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Deep Inside Seaside's Aquarium

(Oregon Coast) - On Oregon's north coast, the historic landmark Seaside Aquarium still provides fun in an aquatic way after 70 years.

Sea cucumbers. Sea lemons. Sea lettuce. These are the words I hear from Seaside Aquarium staff recently. What is this??? Some kooky seafood salad recipe?

Manager Keith Chandler says this is among his bounty for the day, after having gone down to Netarts Bay - on the Oregon Coast - and grabbed a few species for the aquarium. He holds up a sea cucumber to my face and makes motions like it's moving to attack me - in a parody of an old horror flick or something. This purplish, bumpy freaky thing, it turns out, is related to starfish and sand dollars (pictured here).

All this takes me back to my first tour of the historical landmark - the Seaside Aquarium, in the northern Oregon coast resort town of Seaside. It's early summer 2004, and the aquarium was just the recipient of five brand new seal pups born in recent months. I, and a couple others from the local paper, receive a little tour of the facility, getting a chance to look at the nearly 70-year-old aquarium.

The seal pups splash and cavort, their adorable little faces wowing the three of us press-types and causing us to constantly coo, "they're so cute." Four were named Wyatt, Ivar, Travis and Sarah. A fifth was named Reagan, born on the day the former president died. The others were named after members of the family which has owned the aquarium since the 30's. Ivar was named after a branch of the family that started the Ivar's Fish & Chips empire in Washington State.

Another two were born a few months earlier, named Lewis & Clark, after the explorers who some two centuries ago actually wandered around the area that would become this town.

Part of the eternal big fun of the aquarium is feeding the seals, which visitors can do after purchasing a cheap bag of yummies for these water-slapping, barking and comical creatures.

Keith tells me all the seals are related, breeding with cousins and other family members, but says this hasn't degenerated their gene pool - yet - and there are no signs it will.

We wander to the tanks that the public sees - except we're above, where they open the tanks to feed the fishies. He gets me to stick my hand into the octopus tank and touch the suction cups on the tentacles. There's a little sticking action to my hand, but not much. Still, it doesn't take much for me to get a little creeped out and my hand doesn't stay for long.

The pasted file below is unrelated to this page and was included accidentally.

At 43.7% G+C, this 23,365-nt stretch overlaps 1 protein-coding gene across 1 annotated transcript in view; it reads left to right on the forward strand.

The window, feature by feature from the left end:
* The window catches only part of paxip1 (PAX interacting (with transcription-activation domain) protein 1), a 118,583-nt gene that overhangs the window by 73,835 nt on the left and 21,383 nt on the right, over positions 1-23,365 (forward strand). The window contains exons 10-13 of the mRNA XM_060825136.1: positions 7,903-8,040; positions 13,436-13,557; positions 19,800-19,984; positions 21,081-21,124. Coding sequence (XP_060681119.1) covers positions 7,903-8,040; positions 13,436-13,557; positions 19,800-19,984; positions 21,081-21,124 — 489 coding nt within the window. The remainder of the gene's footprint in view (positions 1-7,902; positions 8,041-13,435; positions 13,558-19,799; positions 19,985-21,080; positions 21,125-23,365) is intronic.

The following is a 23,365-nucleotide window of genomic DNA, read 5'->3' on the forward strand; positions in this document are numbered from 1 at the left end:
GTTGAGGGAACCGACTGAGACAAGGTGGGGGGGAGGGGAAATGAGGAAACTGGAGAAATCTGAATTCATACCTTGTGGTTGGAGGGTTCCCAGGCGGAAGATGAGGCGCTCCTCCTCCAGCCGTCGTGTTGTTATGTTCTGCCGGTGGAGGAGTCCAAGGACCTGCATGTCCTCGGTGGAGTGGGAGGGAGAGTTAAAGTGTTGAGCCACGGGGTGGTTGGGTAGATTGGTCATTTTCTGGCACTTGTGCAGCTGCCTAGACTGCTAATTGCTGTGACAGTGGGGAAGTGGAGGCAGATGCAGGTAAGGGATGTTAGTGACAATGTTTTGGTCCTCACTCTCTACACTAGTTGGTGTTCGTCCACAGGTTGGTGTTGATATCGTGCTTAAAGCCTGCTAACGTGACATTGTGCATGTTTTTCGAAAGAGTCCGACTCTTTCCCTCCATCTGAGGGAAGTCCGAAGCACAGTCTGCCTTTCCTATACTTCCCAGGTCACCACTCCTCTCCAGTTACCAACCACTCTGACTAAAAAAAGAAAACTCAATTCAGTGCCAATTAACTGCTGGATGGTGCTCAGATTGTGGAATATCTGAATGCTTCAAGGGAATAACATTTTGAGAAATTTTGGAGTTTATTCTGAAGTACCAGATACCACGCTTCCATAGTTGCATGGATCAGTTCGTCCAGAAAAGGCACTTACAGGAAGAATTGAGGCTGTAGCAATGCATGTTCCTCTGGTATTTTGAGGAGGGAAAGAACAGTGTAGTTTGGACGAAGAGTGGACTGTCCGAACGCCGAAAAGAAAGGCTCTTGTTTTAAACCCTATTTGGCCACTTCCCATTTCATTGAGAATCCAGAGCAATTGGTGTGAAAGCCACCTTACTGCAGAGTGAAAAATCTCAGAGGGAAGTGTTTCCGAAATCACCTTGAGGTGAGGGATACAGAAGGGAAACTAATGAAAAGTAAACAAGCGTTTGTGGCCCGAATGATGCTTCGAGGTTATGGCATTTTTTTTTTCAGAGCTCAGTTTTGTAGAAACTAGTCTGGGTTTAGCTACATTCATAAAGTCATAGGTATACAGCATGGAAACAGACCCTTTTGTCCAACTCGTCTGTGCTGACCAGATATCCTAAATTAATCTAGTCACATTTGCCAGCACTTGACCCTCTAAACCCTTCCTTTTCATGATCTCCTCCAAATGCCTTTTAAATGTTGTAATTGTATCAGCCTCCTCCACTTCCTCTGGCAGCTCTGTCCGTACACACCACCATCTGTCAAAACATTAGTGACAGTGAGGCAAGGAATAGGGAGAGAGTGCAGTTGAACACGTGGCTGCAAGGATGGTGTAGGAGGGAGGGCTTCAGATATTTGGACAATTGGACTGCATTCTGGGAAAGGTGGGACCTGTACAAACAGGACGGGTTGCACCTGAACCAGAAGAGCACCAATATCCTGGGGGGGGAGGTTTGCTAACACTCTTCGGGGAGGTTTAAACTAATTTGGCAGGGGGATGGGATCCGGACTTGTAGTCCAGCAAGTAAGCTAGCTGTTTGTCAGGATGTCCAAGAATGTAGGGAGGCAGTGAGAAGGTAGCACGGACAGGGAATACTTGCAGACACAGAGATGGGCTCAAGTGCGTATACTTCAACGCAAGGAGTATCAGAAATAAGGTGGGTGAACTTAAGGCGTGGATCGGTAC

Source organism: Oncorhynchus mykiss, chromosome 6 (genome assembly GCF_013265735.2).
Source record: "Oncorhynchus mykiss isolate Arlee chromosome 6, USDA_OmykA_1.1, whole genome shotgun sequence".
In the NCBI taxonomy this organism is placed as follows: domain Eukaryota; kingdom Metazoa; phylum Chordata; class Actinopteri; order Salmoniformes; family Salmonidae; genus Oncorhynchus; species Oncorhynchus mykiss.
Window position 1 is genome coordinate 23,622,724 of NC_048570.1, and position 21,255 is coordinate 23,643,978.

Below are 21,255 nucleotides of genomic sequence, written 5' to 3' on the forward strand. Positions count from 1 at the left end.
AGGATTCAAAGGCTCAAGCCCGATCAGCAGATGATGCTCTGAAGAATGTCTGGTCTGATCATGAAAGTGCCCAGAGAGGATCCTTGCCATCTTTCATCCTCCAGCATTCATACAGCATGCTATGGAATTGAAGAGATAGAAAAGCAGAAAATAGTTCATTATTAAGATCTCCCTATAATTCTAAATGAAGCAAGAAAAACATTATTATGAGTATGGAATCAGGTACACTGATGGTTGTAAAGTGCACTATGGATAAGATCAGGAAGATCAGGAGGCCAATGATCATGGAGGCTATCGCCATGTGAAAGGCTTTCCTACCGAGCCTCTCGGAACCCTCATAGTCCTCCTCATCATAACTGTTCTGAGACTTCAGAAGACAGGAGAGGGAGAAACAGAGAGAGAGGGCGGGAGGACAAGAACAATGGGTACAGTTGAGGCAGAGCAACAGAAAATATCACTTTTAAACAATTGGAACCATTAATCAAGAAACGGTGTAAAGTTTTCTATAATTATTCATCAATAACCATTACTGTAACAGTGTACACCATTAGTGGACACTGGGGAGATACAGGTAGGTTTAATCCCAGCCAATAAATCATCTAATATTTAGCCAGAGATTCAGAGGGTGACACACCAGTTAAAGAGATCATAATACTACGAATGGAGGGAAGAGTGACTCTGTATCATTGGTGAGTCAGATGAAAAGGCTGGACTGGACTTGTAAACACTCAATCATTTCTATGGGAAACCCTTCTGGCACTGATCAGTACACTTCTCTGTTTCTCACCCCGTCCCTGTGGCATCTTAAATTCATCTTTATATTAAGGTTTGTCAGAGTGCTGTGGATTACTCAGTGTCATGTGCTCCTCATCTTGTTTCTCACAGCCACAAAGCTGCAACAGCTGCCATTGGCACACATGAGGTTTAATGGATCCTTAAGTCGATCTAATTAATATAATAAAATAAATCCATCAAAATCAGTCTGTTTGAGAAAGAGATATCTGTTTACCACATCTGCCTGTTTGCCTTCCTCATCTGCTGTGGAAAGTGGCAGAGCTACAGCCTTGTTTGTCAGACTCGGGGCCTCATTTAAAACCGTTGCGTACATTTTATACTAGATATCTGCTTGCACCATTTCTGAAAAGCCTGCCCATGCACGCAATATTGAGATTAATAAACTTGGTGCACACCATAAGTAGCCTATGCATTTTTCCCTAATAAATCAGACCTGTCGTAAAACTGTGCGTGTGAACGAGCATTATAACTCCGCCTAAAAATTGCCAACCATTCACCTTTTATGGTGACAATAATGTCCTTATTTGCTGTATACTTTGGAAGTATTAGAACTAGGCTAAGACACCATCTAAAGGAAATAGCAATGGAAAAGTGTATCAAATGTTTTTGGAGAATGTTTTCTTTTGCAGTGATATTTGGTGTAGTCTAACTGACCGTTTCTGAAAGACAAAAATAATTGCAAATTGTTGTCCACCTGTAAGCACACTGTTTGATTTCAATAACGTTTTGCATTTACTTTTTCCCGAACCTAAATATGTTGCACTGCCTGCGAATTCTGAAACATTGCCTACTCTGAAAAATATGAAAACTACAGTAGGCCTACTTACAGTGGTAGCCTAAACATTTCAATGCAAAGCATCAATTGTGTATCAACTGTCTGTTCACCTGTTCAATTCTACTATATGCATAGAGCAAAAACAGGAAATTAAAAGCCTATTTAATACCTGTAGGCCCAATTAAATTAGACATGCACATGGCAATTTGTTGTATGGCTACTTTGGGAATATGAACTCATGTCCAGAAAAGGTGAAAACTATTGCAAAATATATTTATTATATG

"They've each got their own, different personalities," Keith says. He calls them almost as stubborn as seals. They seem to like some staff members more than others, getting in their way while working in the tank or not cooperating if the octopus decides he doesn't dig you.

Inside this behind-the-scenes area, it's like a labyrinth of wooden structures, walkways above you, corridors of tanks and other functional equipment. It's a little spooky, actually. All around are old, old remnants of the aquarium's history, including a sign about Clara the seal, who had a messed up-looking eye. It stated she was in no pain, and that one of her favorite tricks was to put her flippers to her mouth, showing tourists she wanted to be fed. Clara died in 1978, Keith says.

This place was actually a natatorium in the 20's, until the Depression killed its economic feasibility in the early 30's. This was a warm, saltwater public bath, with water pumped in from the sea through a pipe (still visible today at the tide line) and then heated. Around the walls were balconies so people could watch others swim in the pool below. For a time, the place served as a salmon rearing facility, and then a place to watch wrestling matches.

The aquarium was started in 1937, making it one of the oldest in the entire nation.

Keith leads us down a stairway some ten feet to a dank-smelling basement, with three giant holes in the ground, filled with rocks. This is the former deep end of the pool, Keith says, and the holes are the filters for the seawater that feeds into the tanks. Each hole spills into another, until water is finally pumped from the bottom of the third filter. Without that, he says, the water would be too murky for the public to see into the tanks.

That pipe is still used to bring water into the aquarium, lying six to 20 feet under the sand, depending on its location. Regular visitors to the area will notice it occasionally changes shape out on the tide line. This is because sands shift and they need to periodically reconfigure it to keep it from being smothered.

Fast forward again to the day I encounter Keith after his trip to Netarts. I'm hanging out behind the scenes again, and his assistant Tiffany shows me a little yellow critter called a sea lemon. If you smell it closely, it does smell a bit like a lemon. There are, apparently, also creatures called sea lettuce on reefs.

Tiffany holds up a sea cucumber, and out of curiosity I move close to sniff it. This place is full of pranksters, and Tiffany says, "you almost kissed a sea cucumber" - admitting she almost shoved it into my face.

They show me starfish, including one type with really long arms. Keith demonstrates how they stick to things by letting it suction itself to his hand. When he pulls it off, a few of the little "feet" come off. These regenerate, he says. Tiffany adds that they have two sets of eyes at the end of each arm.

The public area of the aquarium showcases dozens of sea species, along with a touch tank and the opportunity to feed those adorable seals. There's nothing like just hanging out, having fun with pranksters and still learning something.

I did, however, get my own prank in: I crank called Keith's cell phone a week later. 200 N. Prom, Seaside, Oregon. www.seasideaquarium.com (503) 738-6211.

 

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